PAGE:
Former Sen. Bob Dole reflected on the late Sen. John McCain's service to the nation after he and other leaders paid tribute to the Arizona Republican in Washington on Saturday.
In an interview with CNN's Ana Cabrera, Dole called McCain "my friend and my hero."
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"I was his leader for 10 years when he first came to the Senate, and then I left in '96, but we had a special relationship," the Kansas Republican said. "I think we were the only two Republicans with a pretty bad disability."
Dole, 95, a former Senate Majority leader, was referring to the devastating injuries that both men suffered in war -- McCain in Vietnam and Dole in World War II.
McCain was tortured and beaten in the infamous "Hanoi Hilton" prison in Vietnam, where the Navy pilot was held for more than five years after his jet was shot down in 1967. The injuries he sustained in the crash and his imprisonment left him permanently incapable of raising his arms above his head.
McCain's daughter, Meghan McCain, talked about his injuries in an emotional tribute to her father during the memorial service on Saturday
"My father knew pain and suffering with an intimacy and immediacy most of us are blessed never to have endured," she said. "He was shot down, he was crippled, he was beaten, starved, tortured and humiliated. That pain never left him. The cruelty of his Communist captors ensured he would never raise his arms above his head for the rest of his life, yet he survived, yet he endured. Yet he triumphed."
While McCain was being held prisoner, then-Senator Dole, who first was elected to the Senate in 1968, wore a metal prisoner of war bracelet engraved with McCain's name, only to reveal the fact to him many years later.
"I wore John's POW bracelet for a number of years," Dole explained to Cabrera earlier this week in his first CNN interview after the senator's death. "And one day in the Senate, I decided to let John know, and so we got off in a corner, and I extended my arm, and on my wrist was a John McCain POW bracelet. It was kind of an emotional thing for John."
Dole himself spent three years recovering from injuries he sustained in World War II that left his right arm permanently disabled and his left arm minimally functional. He was awarded two Purple Hearts and two Bronze Stars with an oak leaf cluster.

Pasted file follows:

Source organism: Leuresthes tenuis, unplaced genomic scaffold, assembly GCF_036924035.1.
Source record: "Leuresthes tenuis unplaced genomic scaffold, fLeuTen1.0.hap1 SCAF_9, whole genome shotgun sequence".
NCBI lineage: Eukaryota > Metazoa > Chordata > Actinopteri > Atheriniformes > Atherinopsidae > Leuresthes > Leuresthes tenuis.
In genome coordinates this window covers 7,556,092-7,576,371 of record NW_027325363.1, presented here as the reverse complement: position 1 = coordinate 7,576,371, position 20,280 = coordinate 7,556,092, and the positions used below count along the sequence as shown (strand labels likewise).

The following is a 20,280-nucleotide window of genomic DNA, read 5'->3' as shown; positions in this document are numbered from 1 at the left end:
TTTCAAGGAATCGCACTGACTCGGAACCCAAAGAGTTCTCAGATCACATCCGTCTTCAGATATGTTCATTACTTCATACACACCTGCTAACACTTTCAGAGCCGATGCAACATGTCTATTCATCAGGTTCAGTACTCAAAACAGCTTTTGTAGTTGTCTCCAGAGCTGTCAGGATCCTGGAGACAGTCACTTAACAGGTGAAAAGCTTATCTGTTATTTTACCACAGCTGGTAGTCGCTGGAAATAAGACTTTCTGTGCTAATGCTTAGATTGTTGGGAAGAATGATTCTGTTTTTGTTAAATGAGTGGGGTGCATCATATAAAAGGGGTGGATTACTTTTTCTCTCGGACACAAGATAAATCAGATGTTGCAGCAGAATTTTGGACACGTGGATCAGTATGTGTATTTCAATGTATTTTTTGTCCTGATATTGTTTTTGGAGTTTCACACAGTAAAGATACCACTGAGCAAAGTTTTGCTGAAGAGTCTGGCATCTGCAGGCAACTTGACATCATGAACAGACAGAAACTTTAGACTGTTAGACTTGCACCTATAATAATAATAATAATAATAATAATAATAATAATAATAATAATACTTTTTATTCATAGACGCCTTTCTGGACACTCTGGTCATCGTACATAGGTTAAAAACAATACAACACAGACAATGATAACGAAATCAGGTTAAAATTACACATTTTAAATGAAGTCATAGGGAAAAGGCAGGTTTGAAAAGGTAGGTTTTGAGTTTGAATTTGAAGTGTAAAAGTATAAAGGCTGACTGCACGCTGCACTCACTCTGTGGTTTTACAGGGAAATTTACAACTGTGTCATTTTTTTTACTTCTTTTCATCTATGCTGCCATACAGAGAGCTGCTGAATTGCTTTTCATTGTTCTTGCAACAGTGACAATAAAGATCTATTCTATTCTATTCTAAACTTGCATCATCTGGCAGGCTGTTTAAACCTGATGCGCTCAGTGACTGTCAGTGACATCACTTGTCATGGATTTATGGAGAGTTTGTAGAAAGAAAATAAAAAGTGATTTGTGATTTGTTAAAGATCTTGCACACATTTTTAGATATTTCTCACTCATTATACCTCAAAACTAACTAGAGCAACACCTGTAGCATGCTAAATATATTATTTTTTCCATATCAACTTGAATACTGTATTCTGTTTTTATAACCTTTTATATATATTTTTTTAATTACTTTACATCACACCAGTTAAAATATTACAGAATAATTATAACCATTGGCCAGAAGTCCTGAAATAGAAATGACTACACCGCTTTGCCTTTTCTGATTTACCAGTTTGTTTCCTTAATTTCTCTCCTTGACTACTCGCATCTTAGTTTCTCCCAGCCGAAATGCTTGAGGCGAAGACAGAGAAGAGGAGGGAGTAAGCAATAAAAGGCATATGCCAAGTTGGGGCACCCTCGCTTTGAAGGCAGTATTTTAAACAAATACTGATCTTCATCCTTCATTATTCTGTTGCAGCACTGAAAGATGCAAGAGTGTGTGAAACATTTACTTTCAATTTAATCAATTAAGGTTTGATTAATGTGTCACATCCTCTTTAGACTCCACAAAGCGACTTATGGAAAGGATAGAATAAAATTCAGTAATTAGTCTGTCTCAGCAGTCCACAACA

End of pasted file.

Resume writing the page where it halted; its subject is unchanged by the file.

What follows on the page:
Like McCain, Dole was also one of the few Americans to achieve the nomination of a major political party for president only to endure defeat on the national stage. Although the rivals who ended their presidential ambitions, former Presidents Bill Clinton and Barack Obama, were in attendance the Washington National Cathedral on Saturday, President Donald Trump was not invited to the memorial service.
McCain was a harsh critic of Trump, and the two had a fraught relationship. Trump did not release a planned statement after the senator's death last Saturday at the age of 81, offering brief plaudits for him late on Monday at the urging of aides after responding to questions about McCain with silence for most of the day.
"Despite our differences on policy and politics, I respect Senator John McCain's service to our country," Trump wrote in the four-paragraph statement, which dealt mainly in the logistical details he'd approved for the week-long remembrance ceremonies.
During his presidential campaign, Trump also famously questioned McCain's heroism, saying he wasn't a war hero because he was taken prisoner in Vietnam.
That, Dole told Cabrera, was a mistake.
"President Trump made a mistake ... when he said John McCain was not a hero. He's the only one in America, probably, who thought that way, but John didn't want him to come to the funeral, so he said nice things and stayed away."